I’m a very stressed out person. When it came time to vote on senior class superlatives in high school, I was one of the final contenders for “Most-Stressed Senior Girl.” In the end, I was edged out, but stress still has a way of shutting me down. At the same time, it soothes me. I like being busy and I like the odds being stacked against me. I like the feeling of accomplishment when I can cross something off of my to-do list or when my emails are down to 0. I’ve been called an over-achiever. Really I’m just trying not to let my mind overtake me.

Most of all, I love when my mind is so occupied that I don’t have time to think about the things that are bothering me. And that’s what I’ve been doing. I’ve been keeping myself so busy that I can’t wait to go to sleep at night, and in many cases, I never remember my head hitting the pillow (impressive for someone who’s been dealing with insomnia on and off since fourth grade).

However, a combination of the nap I took earlier (owed to the fact that I’m sick for the fifth time in eight weeks) and paranoia (some shady characters who are known to steal things for drug money were caught looking in the windows of my car and discussing what is — was [it’s all been removed] — inside) has me awake now.

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A 100% Super Serious Open Letter to Facebook

Dear Mr. Zuckerberg,

I have been an avid user of your site since 2005 when my college friends and I joked about how Facebook should really be called StalkerNet. I’ve mumbled and groaned with the best of them about changes you have made to the site in the past, but with this new set of changes, it is clear that I find in you a like mind.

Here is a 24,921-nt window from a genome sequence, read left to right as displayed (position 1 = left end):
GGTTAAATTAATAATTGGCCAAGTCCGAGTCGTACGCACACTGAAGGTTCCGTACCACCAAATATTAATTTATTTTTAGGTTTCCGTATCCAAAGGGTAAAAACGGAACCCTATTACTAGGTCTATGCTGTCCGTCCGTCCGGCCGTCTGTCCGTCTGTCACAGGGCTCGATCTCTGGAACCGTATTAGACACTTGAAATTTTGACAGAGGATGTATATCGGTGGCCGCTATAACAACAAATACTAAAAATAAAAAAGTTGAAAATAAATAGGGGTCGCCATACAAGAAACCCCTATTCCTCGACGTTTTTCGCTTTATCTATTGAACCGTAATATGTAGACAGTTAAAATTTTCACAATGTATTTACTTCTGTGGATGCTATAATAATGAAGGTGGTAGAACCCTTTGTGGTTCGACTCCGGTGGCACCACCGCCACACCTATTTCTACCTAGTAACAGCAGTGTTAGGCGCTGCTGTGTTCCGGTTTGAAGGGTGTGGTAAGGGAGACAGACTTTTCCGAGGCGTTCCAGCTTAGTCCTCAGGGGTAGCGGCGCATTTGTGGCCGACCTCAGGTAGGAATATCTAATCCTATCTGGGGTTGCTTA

While I can’t say that I’m surprised at all that you read all of our minds in taking the StalkerNet concept to the next level, I am a bit surprised that my thoughts aren’t automatically showing up in my Facebook feed already. This is America in 2011, is it not? After all, if my thoughts and all details of my life including likes, preferences, and what I’m doing at every second of the day can automatically show up in several locations on Facebook (including places where people I may not want to see that information can access it), I can finally stop interacting with people in person. In fact, I won’t even need to talk to them at all — not in person, on the phone, through email, IM, or any other medium! Actual social interaction is so painful for awkward people like me. But why am I telling you that? I know you understand!